LIDE party founded with Zorčič as one of leaders

Ljubljana – A new party called Liberal Democrats (LIDE) was founded on Wednesday with National Assembly Speaker Igor Zorčič elected as one of up to three leaders in a move showing the party is open to alliances. Promoting liberal values, the party will seek to strengthen the middle class.

Addressing reporters after the congress, which was held online, Zorčič said the party’s statute was devised in such a way as to allow alliances with other players thus envisaging up to three party presidents. For the same reason slots were also left vacant on the party council.

Apart from the statute, the founding congress also adopted the party’s platform which Zorčič described as liberal and in many ways giving the party a centre-left profile.

The programme as set out is “abstract”, but serves as “the ideological compass to work out an election platform”.

Over the next weeks the party is “awaiting many talks”, said Zorčič but would not say who are the persons or groups they are in talks with or whom they see as potential partners.

In his address to the congress, Zorčič declared the party’s intention to work in a unifying rather than disruptive fashion, offering it as an “alternative to everything bad”.

LIDE is not just an “anti-Janša party” but one that can prove through its work that Slovenia is ruled by a people who does not want to be divided and trapped in a web of divisions, but wants to live in peace in a country of equal opportunities.

The founding members of LIDE are mainly “the liberals who have ended up without a party”, some of members or supporters of the former Modern Centre Party (SMC), Zares and Liberal Democracy (LDS). The latter dominated Slovenian politics from the mid-1990s to 2004 before sinking into oblivion.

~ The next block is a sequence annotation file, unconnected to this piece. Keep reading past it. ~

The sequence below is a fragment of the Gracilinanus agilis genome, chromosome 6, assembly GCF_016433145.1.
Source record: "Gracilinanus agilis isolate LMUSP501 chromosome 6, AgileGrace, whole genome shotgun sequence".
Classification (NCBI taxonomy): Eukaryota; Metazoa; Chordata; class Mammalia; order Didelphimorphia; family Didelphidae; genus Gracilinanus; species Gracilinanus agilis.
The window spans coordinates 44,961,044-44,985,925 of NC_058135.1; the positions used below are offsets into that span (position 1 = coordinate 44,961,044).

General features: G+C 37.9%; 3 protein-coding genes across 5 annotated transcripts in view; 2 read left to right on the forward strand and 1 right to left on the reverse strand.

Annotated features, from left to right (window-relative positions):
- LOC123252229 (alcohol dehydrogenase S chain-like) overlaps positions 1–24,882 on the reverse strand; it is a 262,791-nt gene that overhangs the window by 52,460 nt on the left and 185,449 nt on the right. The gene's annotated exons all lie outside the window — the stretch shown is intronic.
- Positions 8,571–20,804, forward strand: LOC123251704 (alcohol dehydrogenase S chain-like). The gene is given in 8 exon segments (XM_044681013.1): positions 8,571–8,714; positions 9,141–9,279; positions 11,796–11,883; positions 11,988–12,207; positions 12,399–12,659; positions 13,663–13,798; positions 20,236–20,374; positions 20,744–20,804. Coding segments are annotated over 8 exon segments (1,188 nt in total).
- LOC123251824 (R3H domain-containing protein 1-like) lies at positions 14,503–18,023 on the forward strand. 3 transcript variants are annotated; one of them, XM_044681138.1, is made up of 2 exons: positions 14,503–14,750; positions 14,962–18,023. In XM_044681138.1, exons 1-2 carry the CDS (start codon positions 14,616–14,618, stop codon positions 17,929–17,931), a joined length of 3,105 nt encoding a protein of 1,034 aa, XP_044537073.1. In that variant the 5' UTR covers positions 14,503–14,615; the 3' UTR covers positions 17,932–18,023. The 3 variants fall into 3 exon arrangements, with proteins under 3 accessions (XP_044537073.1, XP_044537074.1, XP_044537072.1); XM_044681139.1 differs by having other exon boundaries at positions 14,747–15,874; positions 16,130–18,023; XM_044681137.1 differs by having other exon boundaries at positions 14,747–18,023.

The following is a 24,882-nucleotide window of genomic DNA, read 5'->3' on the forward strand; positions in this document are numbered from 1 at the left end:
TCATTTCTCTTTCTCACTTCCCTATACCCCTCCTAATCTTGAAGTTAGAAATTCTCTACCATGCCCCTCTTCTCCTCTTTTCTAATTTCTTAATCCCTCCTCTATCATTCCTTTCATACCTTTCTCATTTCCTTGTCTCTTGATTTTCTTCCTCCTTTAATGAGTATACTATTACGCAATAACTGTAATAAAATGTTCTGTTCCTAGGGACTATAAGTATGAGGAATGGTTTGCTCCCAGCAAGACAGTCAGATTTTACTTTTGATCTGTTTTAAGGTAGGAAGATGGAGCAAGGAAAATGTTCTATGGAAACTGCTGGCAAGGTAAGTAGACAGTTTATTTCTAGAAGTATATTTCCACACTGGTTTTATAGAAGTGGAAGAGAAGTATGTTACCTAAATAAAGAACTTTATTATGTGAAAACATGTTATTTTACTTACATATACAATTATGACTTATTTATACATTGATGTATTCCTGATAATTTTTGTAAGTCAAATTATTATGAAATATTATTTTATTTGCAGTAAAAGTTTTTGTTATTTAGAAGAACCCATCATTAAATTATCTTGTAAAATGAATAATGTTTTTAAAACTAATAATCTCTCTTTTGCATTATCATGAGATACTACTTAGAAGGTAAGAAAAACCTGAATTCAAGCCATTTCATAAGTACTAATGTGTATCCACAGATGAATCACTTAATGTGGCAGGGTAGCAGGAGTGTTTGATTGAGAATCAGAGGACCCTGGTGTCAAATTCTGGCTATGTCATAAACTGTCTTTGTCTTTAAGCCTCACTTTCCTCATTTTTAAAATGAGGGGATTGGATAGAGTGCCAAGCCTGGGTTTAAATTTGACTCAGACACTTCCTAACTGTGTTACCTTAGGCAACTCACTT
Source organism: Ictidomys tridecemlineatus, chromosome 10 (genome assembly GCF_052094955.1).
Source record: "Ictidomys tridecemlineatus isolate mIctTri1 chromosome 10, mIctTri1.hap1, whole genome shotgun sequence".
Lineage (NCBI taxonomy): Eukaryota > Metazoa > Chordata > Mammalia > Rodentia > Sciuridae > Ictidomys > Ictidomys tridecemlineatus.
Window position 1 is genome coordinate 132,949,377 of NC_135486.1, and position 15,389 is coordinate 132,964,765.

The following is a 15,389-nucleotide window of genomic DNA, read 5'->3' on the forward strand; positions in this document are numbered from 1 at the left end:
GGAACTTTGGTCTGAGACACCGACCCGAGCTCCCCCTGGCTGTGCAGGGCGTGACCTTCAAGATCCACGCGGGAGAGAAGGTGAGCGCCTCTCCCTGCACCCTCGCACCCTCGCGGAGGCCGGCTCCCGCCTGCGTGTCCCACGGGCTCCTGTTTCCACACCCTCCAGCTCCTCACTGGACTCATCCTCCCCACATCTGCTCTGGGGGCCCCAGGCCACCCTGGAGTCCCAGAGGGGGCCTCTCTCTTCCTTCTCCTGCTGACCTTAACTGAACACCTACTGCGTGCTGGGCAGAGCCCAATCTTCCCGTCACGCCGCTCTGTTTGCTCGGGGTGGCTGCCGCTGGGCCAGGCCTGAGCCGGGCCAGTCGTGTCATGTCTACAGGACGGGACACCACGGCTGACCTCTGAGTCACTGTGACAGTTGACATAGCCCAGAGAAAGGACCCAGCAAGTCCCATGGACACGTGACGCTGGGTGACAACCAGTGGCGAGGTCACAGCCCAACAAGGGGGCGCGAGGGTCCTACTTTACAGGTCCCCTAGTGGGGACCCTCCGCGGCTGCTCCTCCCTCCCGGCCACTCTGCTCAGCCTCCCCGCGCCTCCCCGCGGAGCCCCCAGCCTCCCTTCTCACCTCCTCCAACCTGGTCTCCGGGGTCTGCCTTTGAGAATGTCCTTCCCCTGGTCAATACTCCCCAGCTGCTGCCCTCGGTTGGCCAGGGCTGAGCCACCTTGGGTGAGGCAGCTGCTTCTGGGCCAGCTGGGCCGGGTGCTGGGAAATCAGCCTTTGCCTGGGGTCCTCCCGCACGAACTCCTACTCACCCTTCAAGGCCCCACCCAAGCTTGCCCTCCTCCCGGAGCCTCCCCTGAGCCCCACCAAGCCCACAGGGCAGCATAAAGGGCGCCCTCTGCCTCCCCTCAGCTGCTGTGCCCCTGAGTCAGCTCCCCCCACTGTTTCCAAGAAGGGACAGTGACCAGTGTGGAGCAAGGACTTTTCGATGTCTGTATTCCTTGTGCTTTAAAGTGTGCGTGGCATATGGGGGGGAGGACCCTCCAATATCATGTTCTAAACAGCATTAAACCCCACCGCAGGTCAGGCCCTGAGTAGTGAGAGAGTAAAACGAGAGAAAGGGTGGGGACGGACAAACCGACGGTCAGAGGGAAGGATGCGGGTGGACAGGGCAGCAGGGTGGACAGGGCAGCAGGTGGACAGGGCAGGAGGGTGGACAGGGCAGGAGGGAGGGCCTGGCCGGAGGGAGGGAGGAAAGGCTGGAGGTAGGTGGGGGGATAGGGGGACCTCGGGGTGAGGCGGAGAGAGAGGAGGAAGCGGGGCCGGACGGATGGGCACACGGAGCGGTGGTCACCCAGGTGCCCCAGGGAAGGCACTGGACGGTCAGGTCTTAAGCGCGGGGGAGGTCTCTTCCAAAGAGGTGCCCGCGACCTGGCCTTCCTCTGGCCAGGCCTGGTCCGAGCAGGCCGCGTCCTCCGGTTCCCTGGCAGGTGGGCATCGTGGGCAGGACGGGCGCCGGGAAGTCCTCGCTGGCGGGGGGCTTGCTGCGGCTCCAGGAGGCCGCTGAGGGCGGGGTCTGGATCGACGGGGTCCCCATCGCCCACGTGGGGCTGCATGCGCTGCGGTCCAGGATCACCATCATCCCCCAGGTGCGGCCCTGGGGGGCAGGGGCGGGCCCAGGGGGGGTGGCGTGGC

Tipped for party council head is Lana Gobec, the head of the LGBT+ rights NGO Legebitra, with another member Roman Dobnikar, the head of the Athletics Association of Slovenia and a former member of the management of energy company Petrol who later left for GEN-I.

One prominent founding member is Tomaž Gantar, the former health minister who used to be a member of the Pensioners’ Party (DeSUS). Pavel Gantar, who served as parliamentary speaker in 2008-11, is said to have helped draw up the platform.

In it, a strong economy and free enterprise rank prominently, along with values such as freedom, responsibility, open society, justice, equality and culture of dialogue.

Evoking the liberal tradition, they say “liberal and democratic values must be upgraded with values and principles that are rethinking our attitude to the environment and nature, and to fellow human beings”.

The party sees a strong economy as a “generator of prosperity and a welfare state tailored to citizens’ needs”, and a broad and strong middle class as key to a stable society.

They call for sustainable public debt and control of public finances, promising to stimulate people to work and stay in work longer, and not to limit work beyond pension.

They believe the labour market should not pose obstacles to young, older and those on shortened hours and pledge to advocate for better legal protection of the self-employed, to make permanent employment contracts through tax policy more appealing to employers and stimulate quick return to labour market.

The party’s platform also expresses commitment to a professional police and armed forces, the fight against organised crime and an efficient and fair judiciary. They advocate boosting state prosecution and increasing prison sentences for sex offenders.

The party also pledges to work for even and balanced regional development, for good public infrastructure and to stimulate construction of affordable housing.

Among other things they also pledge to support sports, enhance the excellence of higher education institutions and boost investment in research and development and better link science and research institutions with businesses.

The party summarised its commitments in a 13-point manifesto for Slovenia’s normalisation where they pledge to form a strong and trustful alliance of political parties and civil society, and co-form a government that will respect all branches of power and institutions.

LIDE also promises to stop the decline of the rule of law and boost trust in key social sub-systems while insisting on a socially acceptable expert-based consensus to deal with social and health crises.

Among other things, they also plan electoral reform to boost trust in politics, enhance the public health system and prepare the country for climate change.

They will push for a foreign policy that will be committed to the EU’s fundamental values and will support a strong and united EU and will assert Slovenia’s position as a core EU country.

Other pledges include setting up a legal framework to boost media freedom, boost integrity in public administration and local government and enhance the fight against corruption also by giving more power to the anti-graft watchdog.